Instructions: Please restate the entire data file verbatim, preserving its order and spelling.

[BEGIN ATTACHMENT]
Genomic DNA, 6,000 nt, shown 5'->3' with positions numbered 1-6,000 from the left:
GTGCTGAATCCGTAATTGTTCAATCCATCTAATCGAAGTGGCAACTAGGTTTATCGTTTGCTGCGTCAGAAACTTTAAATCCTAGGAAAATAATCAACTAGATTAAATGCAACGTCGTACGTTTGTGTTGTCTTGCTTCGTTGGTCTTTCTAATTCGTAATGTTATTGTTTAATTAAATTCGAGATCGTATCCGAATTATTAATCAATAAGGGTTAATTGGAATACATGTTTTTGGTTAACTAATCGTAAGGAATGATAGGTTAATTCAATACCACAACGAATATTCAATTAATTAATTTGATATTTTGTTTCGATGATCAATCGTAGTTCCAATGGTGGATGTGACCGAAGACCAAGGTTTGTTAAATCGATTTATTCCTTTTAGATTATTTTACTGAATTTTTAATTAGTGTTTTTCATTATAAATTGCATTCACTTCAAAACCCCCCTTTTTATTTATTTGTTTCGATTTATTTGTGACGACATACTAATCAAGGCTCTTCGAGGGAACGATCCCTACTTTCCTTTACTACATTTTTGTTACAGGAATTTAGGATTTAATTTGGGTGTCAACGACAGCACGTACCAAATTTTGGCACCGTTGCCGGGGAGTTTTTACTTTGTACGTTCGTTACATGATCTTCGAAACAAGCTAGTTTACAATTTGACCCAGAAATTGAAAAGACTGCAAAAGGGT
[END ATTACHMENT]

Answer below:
Genomic DNA, 6,000 nt, shown 5'->3' with positions numbered 1-6,000 from the left:
GTGCTGAATCCGTAATTGTTCAATCCATCTAATCGAAGTGGCAACTAGGTTTATCGTTTGCTGCGTCAGAAACTTTAAATCCTAGGAAAATAATCAACTAGATTAAATGCAACGTCGTACGTTTGTGTTGTCTTGCTTCGTTGGTCTTTCTAATTCGTAATGTTATTGTTTAATTAAATTCGAGATCGTATCCGAATTATTAATCAATAAGGGTTAATTGGAATACATGTTTTTGGTTAACTAATCGTAAGGAATGATAGGTTAATTCAATACCACAACGAATATTCAATTAATTAATTTGATATTTTGTTTCGATGATCAATCGTAGTTCCAATGGTGGATGTGACCGAAGACCAAGGTTTGTTAAATCGATTTATTCCTTTTAGATTATTTTACTGAATTTTTAATTAGTGTTTTTCATTATAAATTGCATTCACTTCAAAACCCCCCTTTTTATTTATTTGTTTCGATTTATTTGTGACGACATACTAATCAAGGCTCTTCGAGGGAACGATCCCTACTTTCCTTTACTACATTTTTGTTACAGGAATTTAGGATTTAATTTGGGTGTCAACGACAGCACGTACCAAATTTTGGCACCGTTGCCGGGGAGTTTTTACTTTGTACGTTCGTTACATGATCTTCGAAACAAGCTAGTTTACAATTTGACCCAGAAATTGAAAAGACTGCAAAAGGGT